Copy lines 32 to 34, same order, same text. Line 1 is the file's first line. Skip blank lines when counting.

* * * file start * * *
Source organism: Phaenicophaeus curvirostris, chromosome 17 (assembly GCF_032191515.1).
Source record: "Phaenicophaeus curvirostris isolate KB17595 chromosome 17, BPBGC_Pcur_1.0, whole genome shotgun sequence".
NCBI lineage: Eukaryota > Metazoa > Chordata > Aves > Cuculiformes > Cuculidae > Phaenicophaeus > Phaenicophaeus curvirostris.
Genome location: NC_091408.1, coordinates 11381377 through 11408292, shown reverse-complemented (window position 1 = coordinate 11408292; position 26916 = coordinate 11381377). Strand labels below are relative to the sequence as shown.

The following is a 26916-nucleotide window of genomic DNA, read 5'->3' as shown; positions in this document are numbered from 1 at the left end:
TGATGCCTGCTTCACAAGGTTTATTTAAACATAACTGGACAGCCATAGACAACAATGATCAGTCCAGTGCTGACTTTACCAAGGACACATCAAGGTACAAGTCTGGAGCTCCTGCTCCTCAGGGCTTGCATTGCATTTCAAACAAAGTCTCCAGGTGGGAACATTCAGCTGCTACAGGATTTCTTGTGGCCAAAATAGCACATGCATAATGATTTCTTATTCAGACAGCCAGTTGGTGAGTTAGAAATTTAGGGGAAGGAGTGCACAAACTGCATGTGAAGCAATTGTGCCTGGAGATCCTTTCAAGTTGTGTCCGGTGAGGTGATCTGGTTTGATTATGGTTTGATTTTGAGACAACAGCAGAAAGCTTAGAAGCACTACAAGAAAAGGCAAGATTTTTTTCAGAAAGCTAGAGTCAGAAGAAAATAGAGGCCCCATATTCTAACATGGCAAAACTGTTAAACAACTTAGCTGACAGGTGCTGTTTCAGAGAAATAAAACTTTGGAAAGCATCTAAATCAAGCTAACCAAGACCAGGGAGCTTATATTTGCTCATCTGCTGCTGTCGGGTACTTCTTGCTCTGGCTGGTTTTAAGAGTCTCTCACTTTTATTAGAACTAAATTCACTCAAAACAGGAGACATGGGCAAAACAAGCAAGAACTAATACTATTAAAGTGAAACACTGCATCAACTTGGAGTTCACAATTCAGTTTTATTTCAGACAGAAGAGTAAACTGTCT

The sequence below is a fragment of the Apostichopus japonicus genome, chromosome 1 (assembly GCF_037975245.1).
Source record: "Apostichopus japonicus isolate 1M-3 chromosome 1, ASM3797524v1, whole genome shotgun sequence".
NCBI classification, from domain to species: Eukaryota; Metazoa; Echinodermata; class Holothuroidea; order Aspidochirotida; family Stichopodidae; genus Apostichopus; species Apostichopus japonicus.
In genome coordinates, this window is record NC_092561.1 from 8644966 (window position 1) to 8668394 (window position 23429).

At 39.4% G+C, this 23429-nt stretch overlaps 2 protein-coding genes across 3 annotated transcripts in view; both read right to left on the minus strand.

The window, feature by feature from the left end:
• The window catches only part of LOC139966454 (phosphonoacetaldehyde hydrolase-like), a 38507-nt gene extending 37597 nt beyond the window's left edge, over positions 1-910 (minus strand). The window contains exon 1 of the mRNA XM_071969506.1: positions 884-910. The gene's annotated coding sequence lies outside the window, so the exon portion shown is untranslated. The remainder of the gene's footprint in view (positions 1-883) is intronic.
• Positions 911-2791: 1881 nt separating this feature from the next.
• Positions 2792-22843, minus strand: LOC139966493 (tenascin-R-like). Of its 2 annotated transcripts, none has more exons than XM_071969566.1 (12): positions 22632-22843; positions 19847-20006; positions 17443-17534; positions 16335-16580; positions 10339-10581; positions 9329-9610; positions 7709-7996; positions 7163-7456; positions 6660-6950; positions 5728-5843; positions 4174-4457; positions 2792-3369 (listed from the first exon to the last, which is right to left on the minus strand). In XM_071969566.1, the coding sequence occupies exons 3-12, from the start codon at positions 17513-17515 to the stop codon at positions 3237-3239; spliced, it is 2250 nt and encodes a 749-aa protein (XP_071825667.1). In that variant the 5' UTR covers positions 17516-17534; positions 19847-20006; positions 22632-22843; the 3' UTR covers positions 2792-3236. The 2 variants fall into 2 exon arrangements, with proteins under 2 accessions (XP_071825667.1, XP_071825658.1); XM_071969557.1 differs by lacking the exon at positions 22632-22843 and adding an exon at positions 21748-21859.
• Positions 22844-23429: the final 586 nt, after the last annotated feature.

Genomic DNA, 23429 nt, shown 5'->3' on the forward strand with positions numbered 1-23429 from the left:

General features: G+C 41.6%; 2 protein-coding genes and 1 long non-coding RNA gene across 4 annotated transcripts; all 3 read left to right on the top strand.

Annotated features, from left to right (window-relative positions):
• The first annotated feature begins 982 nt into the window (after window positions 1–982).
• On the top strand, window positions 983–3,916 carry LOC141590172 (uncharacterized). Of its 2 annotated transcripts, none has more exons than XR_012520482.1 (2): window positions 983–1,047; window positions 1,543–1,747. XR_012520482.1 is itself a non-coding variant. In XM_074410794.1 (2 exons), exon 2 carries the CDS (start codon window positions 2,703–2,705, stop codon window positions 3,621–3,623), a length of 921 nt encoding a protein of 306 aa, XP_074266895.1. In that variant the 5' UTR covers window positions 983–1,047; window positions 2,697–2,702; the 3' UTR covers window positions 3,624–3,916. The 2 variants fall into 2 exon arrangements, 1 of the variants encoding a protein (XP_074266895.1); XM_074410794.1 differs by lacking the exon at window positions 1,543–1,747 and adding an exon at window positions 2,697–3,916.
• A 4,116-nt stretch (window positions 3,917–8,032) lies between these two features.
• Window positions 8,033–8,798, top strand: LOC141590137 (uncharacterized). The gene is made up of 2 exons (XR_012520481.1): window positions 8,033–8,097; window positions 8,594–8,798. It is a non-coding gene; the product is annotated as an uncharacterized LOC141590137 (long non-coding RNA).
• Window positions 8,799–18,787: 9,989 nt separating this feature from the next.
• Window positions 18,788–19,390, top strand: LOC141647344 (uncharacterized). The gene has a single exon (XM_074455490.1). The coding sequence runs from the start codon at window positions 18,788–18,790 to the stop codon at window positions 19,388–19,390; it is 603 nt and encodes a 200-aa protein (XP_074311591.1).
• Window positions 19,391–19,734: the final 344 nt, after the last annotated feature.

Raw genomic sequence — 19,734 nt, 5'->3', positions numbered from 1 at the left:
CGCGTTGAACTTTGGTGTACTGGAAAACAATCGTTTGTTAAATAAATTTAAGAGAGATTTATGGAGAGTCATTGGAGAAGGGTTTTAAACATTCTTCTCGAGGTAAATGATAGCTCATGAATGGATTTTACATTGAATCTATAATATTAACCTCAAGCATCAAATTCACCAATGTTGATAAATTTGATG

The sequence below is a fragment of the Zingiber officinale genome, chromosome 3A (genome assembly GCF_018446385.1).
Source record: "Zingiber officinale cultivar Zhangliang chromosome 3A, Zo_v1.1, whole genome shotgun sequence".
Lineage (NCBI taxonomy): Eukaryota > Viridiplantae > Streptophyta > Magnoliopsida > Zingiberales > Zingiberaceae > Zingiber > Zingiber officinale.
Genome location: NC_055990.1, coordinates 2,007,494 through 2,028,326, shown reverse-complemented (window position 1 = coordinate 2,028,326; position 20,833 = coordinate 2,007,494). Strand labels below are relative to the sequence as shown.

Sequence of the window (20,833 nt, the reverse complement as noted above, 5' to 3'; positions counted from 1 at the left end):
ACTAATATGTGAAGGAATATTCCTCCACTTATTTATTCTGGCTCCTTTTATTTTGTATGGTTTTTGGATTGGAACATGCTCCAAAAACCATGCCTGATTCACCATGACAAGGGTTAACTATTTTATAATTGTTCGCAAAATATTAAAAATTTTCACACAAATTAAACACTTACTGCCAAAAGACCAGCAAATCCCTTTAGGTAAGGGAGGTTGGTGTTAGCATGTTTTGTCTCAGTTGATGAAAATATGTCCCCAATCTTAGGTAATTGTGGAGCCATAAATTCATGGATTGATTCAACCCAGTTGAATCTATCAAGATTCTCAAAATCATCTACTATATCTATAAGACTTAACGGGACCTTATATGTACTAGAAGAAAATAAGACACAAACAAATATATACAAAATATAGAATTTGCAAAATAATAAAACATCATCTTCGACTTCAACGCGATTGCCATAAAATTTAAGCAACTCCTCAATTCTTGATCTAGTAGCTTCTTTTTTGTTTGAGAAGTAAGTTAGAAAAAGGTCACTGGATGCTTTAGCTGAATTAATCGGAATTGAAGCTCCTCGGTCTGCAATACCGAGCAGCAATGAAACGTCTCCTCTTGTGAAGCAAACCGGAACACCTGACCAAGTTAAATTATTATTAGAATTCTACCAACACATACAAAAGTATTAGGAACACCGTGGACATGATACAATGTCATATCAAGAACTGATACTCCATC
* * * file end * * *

Genome location: NC_055990.1, coordinates 2,007,494 through 2,028,326, shown reverse-complemented (window position 1 = coordinate 2,028,326; position 20,833 = coordinate 2,007,494). Strand labels below are relative to the sequence as shown.

Sequence of the window (20,833 nt, the reverse complement as noted above, 5' to 3'; positions counted from 1 at the left end):
ACTAATATGTGAAGGAATATTCCTCCACTTATTTATTCTGGCTCCTTTTATTTTGTATGGTTTTTGGATTGGAACATGCTCCAAAAACCATGCCTGATTCACCATGACAAGGGTTAACTATTTTATAATTGTTCGCAAAATATTAAAAATTTTCACACAAATTAAACACTTACTGCCAAAAGACCAGCAAATCCCTTTAGGTAAGGGAGGTTGGTGTTAGCATGTTTTGTCTCAGTTGATGAAAATATGTCCCCAATCTTAGGTAATTGTGGAGCCATAAATTCATGGATTGATTCAACCCAGTTGAATCTATCAAGATTCTCAAAATCATCTACTATATCTATAAGACTTAACGGGACCTTATATGTACTAGAAGAAAATAAGACACAAACAAATATATACAAAATATAGAATTTGCAAAATAATAAAACATCATCTTCGACTTCAACGCGATTGCCATAAAATTTAAGCAACTCCTCAATTCTTGATCTAGTAGCTTCTTTTTTGTTTGAGAAGTAAGTTAGAAAAAGGTCACTGGATGCTTTAGCTGAATTAATCGGAATTGAAGCTCCTCGGTCTGCAATACCGAGCAGCAATGAAACGTCTCCTCTTGTGAAGCAAACCGGAACACCTGACCAAGTTAAATTATTATTAGAATTCTACCAACACATACAAAAGTATTAGGAACACCGTGGACATGATACAATGTCATATCAAGAACTGATACTCCATC